Film Review: 2004’s Satan’s Little Helper



At some point around the release of Satan’s Little Helper in 2004, I saw a trailer that I must not have been paying very good attention to. The end result was that I walked away thinking this was some sort of comedy (though still one with no relation to Santa Clause) and that the image that is most associated with this film (the mask the killer wears) was some sort of imp or gnome  – a “little helper” as it were.

I was wrong on many accounts. Obviously, for starters, this is a horror film and not a comedy. For another thing, there are no supernatural elements to this film; at least, unless you count somebody who can take out a pair of armed cops with a roll of duct tape without them letting out a shot and can change costumes in the blink of an eye between scenes as a supernatural element. Which it is, but if so that causes a whole lot of films that weren’t supposed to be supernatural to be moved into that category.

The “little helper” in question is a little boy who thinks it would be a fun game to join a masked man in killing everyone in town. When he discovers that he doesn’t want his father to be among the dead, the partnership is over, but deals with the devil never end that easily.

My biggest problem with Satan’s Little Helper is the fact that straight from the get-go it joins forces with Hellraiser: Hellworld in stating the evils of video games in all their guises. Hundreds of impressionable young parents are watching this movie, convinced that violent video games are going to convince their children to hit pregnant ladies and blind men with shopping carts and attempt to murder their older sister’s boyfriends. Speaking of video games… what kind of liberal arts major interprets “if you get bored” as “right away”? The guy should have been taking in the sights of his girlfriend’s house, not sitting on her brother’s PSP.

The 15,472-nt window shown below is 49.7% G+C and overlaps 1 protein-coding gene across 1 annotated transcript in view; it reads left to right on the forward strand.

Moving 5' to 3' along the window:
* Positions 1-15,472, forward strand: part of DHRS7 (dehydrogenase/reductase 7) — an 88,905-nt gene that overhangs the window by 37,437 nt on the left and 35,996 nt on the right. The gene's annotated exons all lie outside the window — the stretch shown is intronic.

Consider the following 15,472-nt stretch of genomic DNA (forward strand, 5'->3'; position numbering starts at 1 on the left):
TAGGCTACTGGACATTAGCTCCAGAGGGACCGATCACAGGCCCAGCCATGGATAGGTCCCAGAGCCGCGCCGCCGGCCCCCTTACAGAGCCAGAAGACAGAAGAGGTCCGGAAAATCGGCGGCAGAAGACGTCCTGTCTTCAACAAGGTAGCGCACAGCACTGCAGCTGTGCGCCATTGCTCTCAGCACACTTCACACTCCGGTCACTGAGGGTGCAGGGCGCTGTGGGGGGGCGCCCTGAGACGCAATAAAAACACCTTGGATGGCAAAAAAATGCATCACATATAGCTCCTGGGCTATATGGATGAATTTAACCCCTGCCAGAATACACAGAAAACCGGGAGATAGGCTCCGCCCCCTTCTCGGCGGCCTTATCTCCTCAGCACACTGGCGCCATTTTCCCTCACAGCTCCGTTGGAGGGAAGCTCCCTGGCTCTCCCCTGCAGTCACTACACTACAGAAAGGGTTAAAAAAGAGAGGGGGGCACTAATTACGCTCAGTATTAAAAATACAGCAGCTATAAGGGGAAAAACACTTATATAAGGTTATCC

There is actually some real suspense in the movie, in the realm of whether or not Jenna will get killed? This is somewhat rare in a movie no matter how hard they try to put it in, especially a movie that bills itself as a horror comedy. However, the idea of suspense is ruined in the last chapter or so with the obvious tricks (that they explain to you twice, just in case you didn’t get it the first time) and repeated ploys that make you wonder if the killer has anything left in his bag of tricks. However, it is even more obvious that no one in the family is going to learn anything, giving you an indication of just what happens after the cliffhanger ending.

I originally was mad that they tell you, quite explicitly, who the killer is in the beginning, but by the end of the film you still haven’t seen his face. Is it really who they say he is? Or is he some guy, pretending to be the guy he saw on the news? Everybody buy the sequel…although there is none, so that makes this ploy all the more pointless.

All in all, it was pretty entertaining. Despite the bad points, I enjoyed watching it. There was some gore, some suspense, some comedy. There were some surprises (how many slashers do you seeing doing stuff like that to stray cats?) and, the characters were unbelievably frustrating. Oh, and there are some instances of injuries being magically healed. And I have to say, if that kid was in my family and kept bringing the killer back into the house, he would not have lived to see the cliffhanger.

What do you think?

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